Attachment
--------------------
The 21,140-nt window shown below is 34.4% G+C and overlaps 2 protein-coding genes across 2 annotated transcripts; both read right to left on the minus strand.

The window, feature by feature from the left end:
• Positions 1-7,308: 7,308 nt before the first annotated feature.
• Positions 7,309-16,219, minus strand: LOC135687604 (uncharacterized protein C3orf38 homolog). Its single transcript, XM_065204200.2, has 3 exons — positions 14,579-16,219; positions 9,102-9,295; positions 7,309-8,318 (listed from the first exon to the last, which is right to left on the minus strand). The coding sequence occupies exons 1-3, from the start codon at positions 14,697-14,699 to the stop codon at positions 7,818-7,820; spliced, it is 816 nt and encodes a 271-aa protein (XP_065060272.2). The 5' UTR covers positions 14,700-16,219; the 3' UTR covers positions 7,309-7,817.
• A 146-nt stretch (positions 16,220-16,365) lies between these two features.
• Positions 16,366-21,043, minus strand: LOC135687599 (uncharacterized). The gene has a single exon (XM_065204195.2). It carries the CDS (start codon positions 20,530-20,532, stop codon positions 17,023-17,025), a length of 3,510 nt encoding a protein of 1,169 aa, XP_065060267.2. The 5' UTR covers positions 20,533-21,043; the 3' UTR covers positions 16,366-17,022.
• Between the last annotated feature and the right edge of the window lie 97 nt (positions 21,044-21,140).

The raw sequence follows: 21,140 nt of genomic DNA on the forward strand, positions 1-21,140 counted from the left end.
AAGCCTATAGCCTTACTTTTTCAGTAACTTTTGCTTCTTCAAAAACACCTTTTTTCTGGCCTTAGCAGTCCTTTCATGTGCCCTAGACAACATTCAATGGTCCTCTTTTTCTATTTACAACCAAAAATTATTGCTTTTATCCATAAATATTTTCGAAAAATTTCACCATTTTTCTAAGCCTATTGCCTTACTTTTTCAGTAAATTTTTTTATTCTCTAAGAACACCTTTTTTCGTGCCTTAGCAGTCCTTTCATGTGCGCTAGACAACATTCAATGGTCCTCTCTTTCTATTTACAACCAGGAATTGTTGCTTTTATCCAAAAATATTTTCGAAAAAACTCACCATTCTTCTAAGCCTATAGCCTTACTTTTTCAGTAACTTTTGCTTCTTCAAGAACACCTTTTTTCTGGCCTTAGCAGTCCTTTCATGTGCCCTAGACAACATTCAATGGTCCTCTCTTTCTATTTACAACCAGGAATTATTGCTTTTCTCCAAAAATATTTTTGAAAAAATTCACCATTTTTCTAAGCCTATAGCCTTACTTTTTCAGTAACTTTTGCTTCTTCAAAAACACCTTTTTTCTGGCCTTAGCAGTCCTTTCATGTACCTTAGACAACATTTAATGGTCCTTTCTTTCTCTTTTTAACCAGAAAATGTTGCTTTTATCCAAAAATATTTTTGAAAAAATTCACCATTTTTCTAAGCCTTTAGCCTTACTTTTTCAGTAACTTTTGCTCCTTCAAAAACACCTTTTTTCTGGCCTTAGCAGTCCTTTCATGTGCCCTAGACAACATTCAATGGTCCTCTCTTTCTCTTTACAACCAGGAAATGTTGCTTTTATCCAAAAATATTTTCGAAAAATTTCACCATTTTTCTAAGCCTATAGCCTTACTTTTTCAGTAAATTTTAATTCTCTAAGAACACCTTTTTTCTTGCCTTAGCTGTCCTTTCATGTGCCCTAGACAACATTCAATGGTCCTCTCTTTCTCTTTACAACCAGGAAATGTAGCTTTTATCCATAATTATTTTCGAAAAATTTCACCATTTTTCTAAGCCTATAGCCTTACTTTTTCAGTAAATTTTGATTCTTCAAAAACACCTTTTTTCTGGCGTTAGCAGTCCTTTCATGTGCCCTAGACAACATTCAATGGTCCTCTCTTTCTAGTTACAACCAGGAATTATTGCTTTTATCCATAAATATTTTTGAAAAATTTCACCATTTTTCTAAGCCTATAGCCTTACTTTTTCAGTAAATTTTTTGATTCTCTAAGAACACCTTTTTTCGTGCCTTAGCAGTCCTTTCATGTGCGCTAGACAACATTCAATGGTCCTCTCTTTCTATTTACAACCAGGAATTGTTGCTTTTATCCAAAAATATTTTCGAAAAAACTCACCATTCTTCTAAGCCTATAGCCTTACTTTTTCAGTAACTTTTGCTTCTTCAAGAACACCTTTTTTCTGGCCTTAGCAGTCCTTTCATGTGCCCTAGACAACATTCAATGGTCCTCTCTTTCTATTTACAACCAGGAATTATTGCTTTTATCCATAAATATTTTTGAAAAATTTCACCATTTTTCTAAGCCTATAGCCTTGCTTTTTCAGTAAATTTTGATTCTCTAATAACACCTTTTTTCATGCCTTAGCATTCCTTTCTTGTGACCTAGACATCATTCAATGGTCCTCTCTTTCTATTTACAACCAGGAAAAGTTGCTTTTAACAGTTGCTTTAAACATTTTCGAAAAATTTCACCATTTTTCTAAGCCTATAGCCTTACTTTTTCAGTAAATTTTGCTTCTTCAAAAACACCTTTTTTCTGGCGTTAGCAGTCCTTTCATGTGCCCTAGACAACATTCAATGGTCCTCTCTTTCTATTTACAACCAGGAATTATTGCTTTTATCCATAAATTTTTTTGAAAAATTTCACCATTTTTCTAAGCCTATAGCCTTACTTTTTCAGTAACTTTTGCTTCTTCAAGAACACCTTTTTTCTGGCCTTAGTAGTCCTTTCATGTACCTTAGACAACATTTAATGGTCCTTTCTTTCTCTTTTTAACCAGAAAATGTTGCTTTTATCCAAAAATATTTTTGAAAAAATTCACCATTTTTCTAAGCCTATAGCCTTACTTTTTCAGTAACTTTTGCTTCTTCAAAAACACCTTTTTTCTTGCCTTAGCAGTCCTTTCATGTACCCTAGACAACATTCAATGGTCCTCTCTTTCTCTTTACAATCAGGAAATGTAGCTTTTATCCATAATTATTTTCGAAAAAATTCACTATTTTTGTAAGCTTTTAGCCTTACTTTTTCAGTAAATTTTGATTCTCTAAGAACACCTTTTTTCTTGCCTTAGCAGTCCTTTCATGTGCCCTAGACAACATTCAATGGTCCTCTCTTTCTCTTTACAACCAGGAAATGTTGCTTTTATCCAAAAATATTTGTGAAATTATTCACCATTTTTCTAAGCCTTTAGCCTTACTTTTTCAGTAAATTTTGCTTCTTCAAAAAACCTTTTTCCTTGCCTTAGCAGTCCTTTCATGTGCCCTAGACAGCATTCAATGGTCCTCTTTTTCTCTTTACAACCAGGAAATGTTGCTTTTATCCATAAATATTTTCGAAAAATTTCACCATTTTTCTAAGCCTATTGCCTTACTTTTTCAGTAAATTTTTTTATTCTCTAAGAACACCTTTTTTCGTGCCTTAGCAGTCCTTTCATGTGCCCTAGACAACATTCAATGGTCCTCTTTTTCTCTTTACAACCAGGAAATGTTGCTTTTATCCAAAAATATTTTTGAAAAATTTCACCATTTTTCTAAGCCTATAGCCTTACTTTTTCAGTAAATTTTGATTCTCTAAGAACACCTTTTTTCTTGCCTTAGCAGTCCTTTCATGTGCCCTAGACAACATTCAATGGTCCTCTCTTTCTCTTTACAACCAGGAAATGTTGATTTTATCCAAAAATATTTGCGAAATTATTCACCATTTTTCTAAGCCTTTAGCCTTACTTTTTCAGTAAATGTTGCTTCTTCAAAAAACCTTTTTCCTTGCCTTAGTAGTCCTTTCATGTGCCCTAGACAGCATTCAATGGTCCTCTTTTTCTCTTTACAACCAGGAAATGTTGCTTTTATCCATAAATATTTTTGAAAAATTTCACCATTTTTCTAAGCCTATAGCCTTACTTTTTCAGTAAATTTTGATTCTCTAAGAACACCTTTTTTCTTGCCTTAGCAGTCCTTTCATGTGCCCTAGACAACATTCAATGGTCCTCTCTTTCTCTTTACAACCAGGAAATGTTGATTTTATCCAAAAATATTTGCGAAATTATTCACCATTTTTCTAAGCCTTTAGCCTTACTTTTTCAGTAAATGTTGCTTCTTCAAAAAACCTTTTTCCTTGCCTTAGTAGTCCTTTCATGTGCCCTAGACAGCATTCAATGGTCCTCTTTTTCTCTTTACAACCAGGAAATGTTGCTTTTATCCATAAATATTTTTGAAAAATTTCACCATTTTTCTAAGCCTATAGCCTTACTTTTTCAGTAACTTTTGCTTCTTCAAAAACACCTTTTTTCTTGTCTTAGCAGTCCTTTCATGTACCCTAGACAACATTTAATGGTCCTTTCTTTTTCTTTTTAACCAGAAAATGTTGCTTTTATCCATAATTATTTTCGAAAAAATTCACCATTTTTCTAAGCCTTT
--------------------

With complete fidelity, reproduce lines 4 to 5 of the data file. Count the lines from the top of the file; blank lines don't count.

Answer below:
• Positions 7,309-16,219, minus strand: LOC135687604 (uncharacterized protein C3orf38 homolog). Its single transcript, XM_065204200.2, has 3 exons — positions 14,579-16,219; positions 9,102-9,295; positions 7,309-8,318 (listed from the first exon to the last, which is right to left on the minus strand). The coding sequence occupies exons 1-3, from the start codon at positions 14,697-14,699 to the stop codon at positions 7,818-7,820; spliced, it is 816 nt and encodes a 271-aa protein (XP_065060272.2). The 5' UTR covers positions 14,700-16,219; the 3' UTR covers positions 7,309-7,817.
• A 146-nt stretch (positions 16,220-16,365) lies between these two features.